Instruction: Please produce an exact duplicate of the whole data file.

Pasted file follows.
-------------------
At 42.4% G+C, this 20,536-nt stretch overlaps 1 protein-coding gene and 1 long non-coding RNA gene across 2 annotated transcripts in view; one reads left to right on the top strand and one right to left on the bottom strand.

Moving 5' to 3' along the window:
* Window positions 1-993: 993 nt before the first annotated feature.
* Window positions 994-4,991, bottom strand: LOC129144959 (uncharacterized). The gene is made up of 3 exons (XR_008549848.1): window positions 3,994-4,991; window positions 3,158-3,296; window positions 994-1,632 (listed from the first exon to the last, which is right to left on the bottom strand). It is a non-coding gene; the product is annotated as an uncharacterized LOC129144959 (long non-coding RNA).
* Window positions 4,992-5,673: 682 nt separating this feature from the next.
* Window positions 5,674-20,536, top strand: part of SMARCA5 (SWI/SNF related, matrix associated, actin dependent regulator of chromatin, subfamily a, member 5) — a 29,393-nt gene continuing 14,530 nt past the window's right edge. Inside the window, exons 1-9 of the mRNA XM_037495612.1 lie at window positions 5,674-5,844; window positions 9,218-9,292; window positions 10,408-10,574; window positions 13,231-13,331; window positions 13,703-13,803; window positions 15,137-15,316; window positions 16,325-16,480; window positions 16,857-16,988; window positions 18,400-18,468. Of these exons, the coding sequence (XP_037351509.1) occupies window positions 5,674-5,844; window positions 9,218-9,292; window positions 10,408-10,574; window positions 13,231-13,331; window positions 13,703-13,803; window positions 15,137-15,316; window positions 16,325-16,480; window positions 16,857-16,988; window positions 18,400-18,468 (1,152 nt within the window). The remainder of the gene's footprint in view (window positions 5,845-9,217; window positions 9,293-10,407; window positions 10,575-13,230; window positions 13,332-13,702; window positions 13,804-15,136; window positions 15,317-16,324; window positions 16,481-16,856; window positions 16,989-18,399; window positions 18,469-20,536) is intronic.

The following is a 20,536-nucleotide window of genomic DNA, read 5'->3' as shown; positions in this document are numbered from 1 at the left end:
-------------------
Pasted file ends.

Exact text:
At 42.4% G+C, this 20,536-nt stretch overlaps 1 protein-coding gene and 1 long non-coding RNA gene across 2 annotated transcripts in view; one reads left to right on the top strand and one right to left on the bottom strand.

Moving 5' to 3' along the window:
* Window positions 1-993: 993 nt before the first annotated feature.
* Window positions 994-4,991, bottom strand: LOC129144959 (uncharacterized). The gene is made up of 3 exons (XR_008549848.1): window positions 3,994-4,991; window positions 3,158-3,296; window positions 994-1,632 (listed from the first exon to the last, which is right to left on the bottom strand). It is a non-coding gene; the product is annotated as an uncharacterized LOC129144959 (long non-coding RNA).
* Window positions 4,992-5,673: 682 nt separating this feature from the next.
* Window positions 5,674-20,536, top strand: part of SMARCA5 (SWI/SNF related, matrix associated, actin dependent regulator of chromatin, subfamily a, member 5) — a 29,393-nt gene continuing 14,530 nt past the window's right edge. Inside the window, exons 1-9 of the mRNA XM_037495612.1 lie at window positions 5,674-5,844; window positions 9,218-9,292; window positions 10,408-10,574; window positions 13,231-13,331; window positions 13,703-13,803; window positions 15,137-15,316; window positions 16,325-16,480; window positions 16,857-16,988; window positions 18,400-18,468. Of these exons, the coding sequence (XP_037351509.1) occupies window positions 5,674-5,844; window positions 9,218-9,292; window positions 10,408-10,574; window positions 13,231-13,331; window positions 13,703-13,803; window positions 15,137-15,316; window positions 16,325-16,480; window positions 16,857-16,988; window positions 18,400-18,468 (1,152 nt within the window). The remainder of the gene's footprint in view (window positions 5,845-9,217; window positions 9,293-10,407; window positions 10,575-13,230; window positions 13,332-13,702; window positions 13,804-15,136; window positions 15,317-16,324; window positions 16,481-16,856; window positions 16,989-18,399; window positions 18,469-20,536) is intronic.

The following is a 20,536-nucleotide window of genomic DNA, read 5'->3' as shown; positions in this document are numbered from 1 at the left end: